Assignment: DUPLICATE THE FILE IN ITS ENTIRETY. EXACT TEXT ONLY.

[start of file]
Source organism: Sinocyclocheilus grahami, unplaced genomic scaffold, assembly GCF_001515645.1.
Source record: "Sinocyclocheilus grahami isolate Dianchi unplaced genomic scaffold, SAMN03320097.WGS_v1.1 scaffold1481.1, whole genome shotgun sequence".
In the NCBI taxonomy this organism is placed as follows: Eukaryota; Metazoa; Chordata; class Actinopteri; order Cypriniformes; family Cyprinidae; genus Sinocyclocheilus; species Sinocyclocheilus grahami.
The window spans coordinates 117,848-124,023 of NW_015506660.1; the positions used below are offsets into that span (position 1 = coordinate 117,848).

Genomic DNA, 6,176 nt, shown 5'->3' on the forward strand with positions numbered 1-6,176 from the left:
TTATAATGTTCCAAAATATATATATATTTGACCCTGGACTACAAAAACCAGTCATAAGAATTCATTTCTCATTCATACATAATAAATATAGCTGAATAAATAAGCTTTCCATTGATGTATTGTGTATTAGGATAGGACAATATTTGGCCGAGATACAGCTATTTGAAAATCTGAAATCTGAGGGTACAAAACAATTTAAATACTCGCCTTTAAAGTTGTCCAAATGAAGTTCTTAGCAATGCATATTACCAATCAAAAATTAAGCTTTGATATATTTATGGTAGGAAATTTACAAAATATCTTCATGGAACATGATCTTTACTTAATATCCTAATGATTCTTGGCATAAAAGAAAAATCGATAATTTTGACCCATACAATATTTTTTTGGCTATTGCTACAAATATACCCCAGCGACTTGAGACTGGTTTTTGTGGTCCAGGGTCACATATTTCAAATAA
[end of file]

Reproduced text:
Source organism: Sinocyclocheilus grahami, unplaced genomic scaffold, assembly GCF_001515645.1.
Source record: "Sinocyclocheilus grahami isolate Dianchi unplaced genomic scaffold, SAMN03320097.WGS_v1.1 scaffold1481.1, whole genome shotgun sequence".
In the NCBI taxonomy this organism is placed as follows: Eukaryota; Metazoa; Chordata; class Actinopteri; order Cypriniformes; family Cyprinidae; genus Sinocyclocheilus; species Sinocyclocheilus grahami.
The window spans coordinates 117,848-124,023 of NW_015506660.1; the positions used below are offsets into that span (position 1 = coordinate 117,848).

Genomic DNA, 6,176 nt, shown 5'->3' on the forward strand with positions numbered 1-6,176 from the left:
TTATAATGTTCCAAAATATATATATATTTGACCCTGGACTACAAAAACCAGTCATAAGAATTCATTTCTCATTCATACATAATAAATATAGCTGAATAAATAAGCTTTCCATTGATGTATTGTGTATTAGGATAGGACAATATTTGGCCGAGATACAGCTATTTGAAAATCTGAAATCTGAGGGTACAAAACAATTTAAATACTCGCCTTTAAAGTTGTCCAAATGAAGTTCTTAGCAATGCATATTACCAATCAAAAATTAAGCTTTGATATATTTATGGTAGGAAATTTACAAAATATCTTCATGGAACATGATCTTTACTTAATATCCTAATGATTCTTGGCATAAAAGAAAAATCGATAATTTTGACCCATACAATATTTTTTTGGCTATTGCTACAAATATACCCCAGCGACTTGAGACTGGTTTTTGTGGTCCAGGGTCACATATTTCAAATAA